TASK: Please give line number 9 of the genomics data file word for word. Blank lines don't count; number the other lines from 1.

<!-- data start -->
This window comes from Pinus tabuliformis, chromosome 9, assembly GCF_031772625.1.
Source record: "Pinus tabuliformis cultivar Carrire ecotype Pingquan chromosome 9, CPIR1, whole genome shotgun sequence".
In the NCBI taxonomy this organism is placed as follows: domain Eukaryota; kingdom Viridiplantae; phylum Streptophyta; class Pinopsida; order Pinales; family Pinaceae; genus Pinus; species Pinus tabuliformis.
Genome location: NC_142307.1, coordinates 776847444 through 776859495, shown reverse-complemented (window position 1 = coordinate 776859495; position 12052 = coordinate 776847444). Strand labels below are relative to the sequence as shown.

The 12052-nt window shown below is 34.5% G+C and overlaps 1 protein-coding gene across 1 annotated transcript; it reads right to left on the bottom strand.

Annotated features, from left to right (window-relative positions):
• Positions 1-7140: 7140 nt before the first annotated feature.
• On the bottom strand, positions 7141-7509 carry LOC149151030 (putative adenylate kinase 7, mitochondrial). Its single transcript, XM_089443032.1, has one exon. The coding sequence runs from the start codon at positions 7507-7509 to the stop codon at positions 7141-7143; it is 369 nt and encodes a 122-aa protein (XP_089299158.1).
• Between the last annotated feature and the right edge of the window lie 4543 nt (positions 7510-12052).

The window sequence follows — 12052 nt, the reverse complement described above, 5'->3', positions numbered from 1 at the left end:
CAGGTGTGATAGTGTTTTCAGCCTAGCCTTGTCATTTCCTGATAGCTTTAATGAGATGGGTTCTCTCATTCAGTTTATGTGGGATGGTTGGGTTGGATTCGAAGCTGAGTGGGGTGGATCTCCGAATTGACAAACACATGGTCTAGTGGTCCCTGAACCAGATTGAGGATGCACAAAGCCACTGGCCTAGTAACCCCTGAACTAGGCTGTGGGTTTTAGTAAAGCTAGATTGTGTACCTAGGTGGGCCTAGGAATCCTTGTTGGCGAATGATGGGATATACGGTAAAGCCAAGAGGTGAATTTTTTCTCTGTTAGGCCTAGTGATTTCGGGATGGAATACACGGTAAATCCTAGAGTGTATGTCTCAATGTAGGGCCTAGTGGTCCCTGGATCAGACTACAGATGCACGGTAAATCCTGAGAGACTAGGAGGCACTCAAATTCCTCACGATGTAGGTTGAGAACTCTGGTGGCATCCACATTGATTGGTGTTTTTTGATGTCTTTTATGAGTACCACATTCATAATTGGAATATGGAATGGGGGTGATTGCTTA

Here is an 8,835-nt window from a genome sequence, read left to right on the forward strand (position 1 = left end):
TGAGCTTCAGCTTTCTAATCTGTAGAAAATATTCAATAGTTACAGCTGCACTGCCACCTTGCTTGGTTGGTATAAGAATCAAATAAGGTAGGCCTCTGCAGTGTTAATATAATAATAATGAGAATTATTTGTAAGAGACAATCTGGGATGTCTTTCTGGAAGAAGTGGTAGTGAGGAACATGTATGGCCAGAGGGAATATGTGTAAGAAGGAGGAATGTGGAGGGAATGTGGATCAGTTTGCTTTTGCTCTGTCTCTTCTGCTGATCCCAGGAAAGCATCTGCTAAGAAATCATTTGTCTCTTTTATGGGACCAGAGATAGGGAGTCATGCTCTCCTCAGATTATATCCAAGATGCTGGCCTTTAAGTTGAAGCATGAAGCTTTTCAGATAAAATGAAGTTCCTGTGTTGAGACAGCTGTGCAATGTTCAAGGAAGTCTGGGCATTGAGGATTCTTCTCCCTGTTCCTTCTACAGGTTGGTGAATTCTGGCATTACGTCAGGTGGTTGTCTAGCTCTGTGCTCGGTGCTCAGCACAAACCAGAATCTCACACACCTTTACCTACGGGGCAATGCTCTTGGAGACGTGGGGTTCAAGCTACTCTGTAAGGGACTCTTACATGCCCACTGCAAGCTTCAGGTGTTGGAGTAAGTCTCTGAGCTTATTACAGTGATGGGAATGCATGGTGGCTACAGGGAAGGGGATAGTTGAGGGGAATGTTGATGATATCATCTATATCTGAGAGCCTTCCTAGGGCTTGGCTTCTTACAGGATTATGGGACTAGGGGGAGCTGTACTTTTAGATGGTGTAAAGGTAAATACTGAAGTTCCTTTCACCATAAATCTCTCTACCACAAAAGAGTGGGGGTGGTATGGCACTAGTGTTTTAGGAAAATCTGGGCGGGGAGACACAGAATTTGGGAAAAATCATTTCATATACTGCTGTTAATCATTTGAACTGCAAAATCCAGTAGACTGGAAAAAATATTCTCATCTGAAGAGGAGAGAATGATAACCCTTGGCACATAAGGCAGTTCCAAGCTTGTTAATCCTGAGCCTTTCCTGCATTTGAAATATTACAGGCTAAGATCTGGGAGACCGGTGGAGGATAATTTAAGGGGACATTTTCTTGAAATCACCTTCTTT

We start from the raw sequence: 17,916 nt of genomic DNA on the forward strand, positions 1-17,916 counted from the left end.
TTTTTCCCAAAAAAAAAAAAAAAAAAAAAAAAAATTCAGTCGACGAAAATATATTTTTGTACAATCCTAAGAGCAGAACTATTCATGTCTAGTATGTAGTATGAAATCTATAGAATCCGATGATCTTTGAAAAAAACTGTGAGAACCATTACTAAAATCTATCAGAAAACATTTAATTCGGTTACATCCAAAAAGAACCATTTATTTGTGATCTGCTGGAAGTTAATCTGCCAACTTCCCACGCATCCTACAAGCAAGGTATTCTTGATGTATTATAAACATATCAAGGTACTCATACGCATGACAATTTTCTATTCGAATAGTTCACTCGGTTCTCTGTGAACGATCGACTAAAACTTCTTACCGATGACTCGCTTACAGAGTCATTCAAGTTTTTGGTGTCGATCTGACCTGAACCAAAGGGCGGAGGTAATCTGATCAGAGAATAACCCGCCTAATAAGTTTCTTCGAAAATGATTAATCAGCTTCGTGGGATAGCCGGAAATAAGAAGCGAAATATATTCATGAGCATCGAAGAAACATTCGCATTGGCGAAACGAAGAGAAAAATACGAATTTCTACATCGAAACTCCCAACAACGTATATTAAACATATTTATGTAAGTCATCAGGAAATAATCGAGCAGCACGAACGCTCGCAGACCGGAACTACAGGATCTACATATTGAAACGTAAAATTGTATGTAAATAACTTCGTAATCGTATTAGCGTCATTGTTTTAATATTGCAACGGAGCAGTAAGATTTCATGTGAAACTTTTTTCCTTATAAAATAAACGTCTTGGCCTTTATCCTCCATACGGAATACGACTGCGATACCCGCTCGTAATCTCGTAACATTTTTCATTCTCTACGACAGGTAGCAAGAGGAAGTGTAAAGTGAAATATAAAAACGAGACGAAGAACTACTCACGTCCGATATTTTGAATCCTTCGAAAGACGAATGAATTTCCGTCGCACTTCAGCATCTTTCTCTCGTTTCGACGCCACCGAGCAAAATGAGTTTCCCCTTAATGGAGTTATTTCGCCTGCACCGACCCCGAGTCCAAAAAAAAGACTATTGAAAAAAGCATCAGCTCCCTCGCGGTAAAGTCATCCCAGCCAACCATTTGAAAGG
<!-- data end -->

• Between the last annotated feature and the right edge of the window lie 4543 nt (positions 7510-12052).